Mardi Gras: 10 years into racino business, challenges from all sides

In recent years, many pari-mutuels across the country have converted to racinos. Those in Florida did so in 2004, with the narrowest of limitations. A statewide vote that year allowed horse tracks, dog tracks and jai-alai frontons in just two counties, and didn’t allow them for full casinos, just for slots. And that was only when a county gave approval via another referendum.

Despite these strict limitations, voters statewide only barely gave the okay, 50.8 percent to 49.2. A referendum in Broward County (containing Fort Lauderdale) passed the next year. Miami-Dade’s referendum failed in 2005, then passed in 2008.

And, again as with many pari-mutuels across the country, the arguments in Florida for the racinos included revenue projections, based on certain expectations about state regulations, the overall marketplace, and the public’s interest. A consortium of South Florida pari-mutuel owners predicted the state would garner tax revenues of more than $400 million a year. But, as racinos nationwide can attest, reality has presented plenty of challenges. The actual revenues in Florida haven’t been even half of what was predicted.

One such pari-mutuel, Mardi Gras Casino in Hallandale Beach, celebrates its 10th anniversary this week. Many of the pre-referendum expectations have changed greatly, as the casino’s president, Daniel Adkins, will readily tell you. The casino wants to move – and to be rid of its requirement to offer dog racing, a dying sport.

When state voters approved slots for South Florida, one of the people most opposed to gambling in Florida also happened to be the most powerful: then-Governor Jeb Bush. He slapped a 50 percent slot tax on the pari-mutuels. Adkins recalls Bush telling him directly that he would do anything he could to torpedo the industry. (As an aside, Donald Trump also visited the governor, around this time, trying to partner with the Seminole Tribe of Florida, but was rebuffed.)

Mardi Gras is part of a cluster in south Broward County, with Gulfstream Park about one mile away, The Casino @ Dania Beach four miles away, and the Seminole Classic and Seminole Hard Rock are each at about five miles distance. Mardi Gras averages about $4 million per month in slot revenues, which breaks down to about $150 per month for each of 885 machines.

“I’d love to see them all do better, but we can’t do better when we’re beating each other’s brains in,” Adkins said. “So we focus on the locals. That’s the only thing we can do.

“Given the conditions, I am happy with the numbers.”

Now as the 10-year anniversary approaches, the Florida legislature is embarking on its annual exercise: trying to work out a casino bill that appeases the Seminoles, the pari-mutuels, the state, and those against gambling expansion, represented by Disney interests.

“As I often say, everything north is ruled by a giant mouse,” Adkins said, referring to the interests of those in Orlando and northern Florida, which is notably more conservative.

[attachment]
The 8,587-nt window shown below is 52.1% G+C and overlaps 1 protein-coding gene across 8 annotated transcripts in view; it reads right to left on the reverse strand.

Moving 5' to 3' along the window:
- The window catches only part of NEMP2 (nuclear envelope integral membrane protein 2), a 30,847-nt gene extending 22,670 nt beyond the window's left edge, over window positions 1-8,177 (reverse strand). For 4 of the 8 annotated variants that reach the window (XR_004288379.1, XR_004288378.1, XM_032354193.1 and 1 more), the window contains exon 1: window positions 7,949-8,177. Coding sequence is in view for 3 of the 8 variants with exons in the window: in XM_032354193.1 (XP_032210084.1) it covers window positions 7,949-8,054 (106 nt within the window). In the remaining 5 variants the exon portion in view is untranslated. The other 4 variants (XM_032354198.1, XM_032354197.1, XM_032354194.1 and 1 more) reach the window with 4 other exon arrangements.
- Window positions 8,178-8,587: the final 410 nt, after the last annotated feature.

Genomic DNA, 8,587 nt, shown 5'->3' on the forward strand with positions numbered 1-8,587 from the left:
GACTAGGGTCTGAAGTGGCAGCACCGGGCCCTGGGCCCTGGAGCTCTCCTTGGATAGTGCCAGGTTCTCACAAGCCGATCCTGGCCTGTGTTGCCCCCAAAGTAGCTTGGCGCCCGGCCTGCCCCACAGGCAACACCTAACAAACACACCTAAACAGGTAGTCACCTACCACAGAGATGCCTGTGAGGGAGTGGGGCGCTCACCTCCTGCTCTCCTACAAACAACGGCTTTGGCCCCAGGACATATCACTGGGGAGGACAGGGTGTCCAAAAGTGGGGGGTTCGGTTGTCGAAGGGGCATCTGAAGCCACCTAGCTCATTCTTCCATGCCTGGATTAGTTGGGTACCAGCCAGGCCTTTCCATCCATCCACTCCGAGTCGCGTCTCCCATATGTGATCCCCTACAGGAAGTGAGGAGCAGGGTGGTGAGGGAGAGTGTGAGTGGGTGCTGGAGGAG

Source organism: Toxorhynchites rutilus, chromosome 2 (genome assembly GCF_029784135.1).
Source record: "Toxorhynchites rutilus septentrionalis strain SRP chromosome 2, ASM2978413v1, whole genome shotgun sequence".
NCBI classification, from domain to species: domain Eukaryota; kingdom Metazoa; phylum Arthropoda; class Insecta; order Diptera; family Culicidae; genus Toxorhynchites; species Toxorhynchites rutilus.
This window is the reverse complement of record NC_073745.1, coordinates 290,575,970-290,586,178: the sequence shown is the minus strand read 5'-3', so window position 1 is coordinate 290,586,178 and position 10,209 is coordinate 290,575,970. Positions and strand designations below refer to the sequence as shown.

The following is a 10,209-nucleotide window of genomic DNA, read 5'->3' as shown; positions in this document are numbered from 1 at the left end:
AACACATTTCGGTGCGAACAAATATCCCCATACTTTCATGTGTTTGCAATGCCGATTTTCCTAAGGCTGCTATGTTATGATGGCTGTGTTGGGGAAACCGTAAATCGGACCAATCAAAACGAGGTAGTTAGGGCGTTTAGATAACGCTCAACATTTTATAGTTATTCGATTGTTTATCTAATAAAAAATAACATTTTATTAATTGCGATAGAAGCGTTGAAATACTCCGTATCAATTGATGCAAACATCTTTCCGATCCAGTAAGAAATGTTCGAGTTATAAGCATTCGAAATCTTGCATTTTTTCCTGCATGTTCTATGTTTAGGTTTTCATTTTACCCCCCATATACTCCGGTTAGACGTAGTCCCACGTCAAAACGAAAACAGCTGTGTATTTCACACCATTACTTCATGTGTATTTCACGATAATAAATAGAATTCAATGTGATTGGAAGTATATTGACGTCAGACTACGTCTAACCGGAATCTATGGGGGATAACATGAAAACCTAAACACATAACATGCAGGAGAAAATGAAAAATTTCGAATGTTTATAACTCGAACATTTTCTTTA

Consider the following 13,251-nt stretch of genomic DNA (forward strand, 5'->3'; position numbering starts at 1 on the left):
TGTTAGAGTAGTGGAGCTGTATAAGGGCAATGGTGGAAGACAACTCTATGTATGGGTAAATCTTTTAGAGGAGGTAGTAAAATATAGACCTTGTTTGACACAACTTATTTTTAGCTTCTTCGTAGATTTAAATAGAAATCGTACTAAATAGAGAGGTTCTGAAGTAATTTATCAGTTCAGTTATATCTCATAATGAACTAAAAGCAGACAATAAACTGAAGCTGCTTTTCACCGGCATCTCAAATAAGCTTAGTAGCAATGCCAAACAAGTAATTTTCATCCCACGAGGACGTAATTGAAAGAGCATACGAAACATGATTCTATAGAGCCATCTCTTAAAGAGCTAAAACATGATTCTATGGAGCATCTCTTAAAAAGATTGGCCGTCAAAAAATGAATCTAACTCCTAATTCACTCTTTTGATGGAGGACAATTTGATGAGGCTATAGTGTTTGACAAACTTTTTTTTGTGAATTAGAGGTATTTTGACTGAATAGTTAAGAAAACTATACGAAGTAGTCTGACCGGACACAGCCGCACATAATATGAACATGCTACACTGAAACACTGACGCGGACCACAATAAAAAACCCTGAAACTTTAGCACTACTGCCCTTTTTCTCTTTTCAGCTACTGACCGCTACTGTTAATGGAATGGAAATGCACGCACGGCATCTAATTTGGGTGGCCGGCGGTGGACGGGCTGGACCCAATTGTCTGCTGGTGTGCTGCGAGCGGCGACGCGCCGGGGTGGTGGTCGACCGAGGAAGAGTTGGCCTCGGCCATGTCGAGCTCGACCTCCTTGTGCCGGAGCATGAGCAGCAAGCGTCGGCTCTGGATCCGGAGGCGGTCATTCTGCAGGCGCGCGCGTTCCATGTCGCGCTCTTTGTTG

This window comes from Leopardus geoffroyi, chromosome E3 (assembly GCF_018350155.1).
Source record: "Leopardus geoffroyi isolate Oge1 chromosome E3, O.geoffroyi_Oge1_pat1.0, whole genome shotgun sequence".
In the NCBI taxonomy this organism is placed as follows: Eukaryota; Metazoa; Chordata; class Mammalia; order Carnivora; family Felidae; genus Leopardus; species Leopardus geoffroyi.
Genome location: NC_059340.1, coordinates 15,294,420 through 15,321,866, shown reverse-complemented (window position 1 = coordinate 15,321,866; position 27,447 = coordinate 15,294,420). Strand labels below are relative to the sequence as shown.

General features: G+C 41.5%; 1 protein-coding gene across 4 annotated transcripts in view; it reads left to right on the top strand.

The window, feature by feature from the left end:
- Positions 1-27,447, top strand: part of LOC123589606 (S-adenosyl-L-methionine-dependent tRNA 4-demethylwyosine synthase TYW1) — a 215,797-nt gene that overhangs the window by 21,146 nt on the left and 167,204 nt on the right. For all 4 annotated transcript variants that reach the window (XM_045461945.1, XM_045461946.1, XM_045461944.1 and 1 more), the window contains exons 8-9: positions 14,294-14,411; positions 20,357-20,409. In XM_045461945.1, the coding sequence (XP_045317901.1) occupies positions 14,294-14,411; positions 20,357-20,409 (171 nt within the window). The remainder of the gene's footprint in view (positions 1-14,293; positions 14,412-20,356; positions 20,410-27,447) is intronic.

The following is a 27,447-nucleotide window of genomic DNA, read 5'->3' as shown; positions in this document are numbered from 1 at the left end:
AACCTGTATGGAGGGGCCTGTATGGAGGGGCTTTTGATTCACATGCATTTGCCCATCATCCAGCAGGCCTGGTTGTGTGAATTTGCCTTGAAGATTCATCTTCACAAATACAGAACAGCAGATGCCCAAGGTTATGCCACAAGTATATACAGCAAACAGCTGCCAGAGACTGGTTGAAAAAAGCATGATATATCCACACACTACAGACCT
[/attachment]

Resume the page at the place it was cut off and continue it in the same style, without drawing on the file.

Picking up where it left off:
For Adkins, it’s frustrating that a consensus was worked out in December 2015, when Governor Rick Scott proposed plans for a compact from the Seminoles that would also include certain concessions for racinos, most notably the addition of blackjack and a 25 percent tax rate. Scott, who erred by not including the legislature as plans were being made, did not get the backing he needed from that body, and the plan died.

The two legislative actions that Adkins wants are decoupling and portability. He would like to no longer be required to offer dog racing in order to operate slots, and to move his casino to west Broward County, near the Sawgrass Mills shopping mall. There are four pari-mutuel and three Seminole casinos in the county, but none near the western edge, where the population has boomed over the past three decades.

“It makes me very unhappy to be stuck with people who can’t give us the business model we need,” Adkins said. Nationwide, gambling experts note that decoupling questions are being posed in state legislatures across the United States, as racinos compete not only against each other, but against facilities across state lines – which sometimes have more business-friendly rules.

Then there’s another universal challenge U.S. racinos face: competition from Indian tribes, which have certain rights under the Indian Gaming Regulatory Act. In Mardi Gras’ case, the competition is with the prosperous Seminole Tribe of Florida, which can offer blackjack and other table games, and pays an effective tax rate of only about 12 percent.

“If I offer one car in a promotion, they can offer 10,” Adkins said. The tribe made $2.2 billion via gambling in 2015. Mardi Gras made just over $50 million.

“We were Floridians for a Level Playing Field [during the 2004 campaign] and all we did was open the door for the state to put us in a worse position and make a ton of money for the Seminoles,” he said.

Meanwhile, just to the south, Gulfstream Park Racing and Casino competes for the same slot customers, but billionaire Frank Stronach also is focused on horse racing. He has spent money beyond what others would in order to build interest in racing – a rare exception of a racino investing in its pari-mutuel business. The property also has a $1 billion shopping mall.

“If he can afford to do what I would call a hobby, God bless him,” Adkins said. “What he is doing is not my business model.”

As much as he would like to move, though, Adkins knows he has to plan as though he will be staying put a long time. To that end, he is meeting with city officials in the coming weeks to discuss developing existing extra parts of the property for residential use.

“It will have nothing to do with gaming,” he said.

Twitter: @NickSortal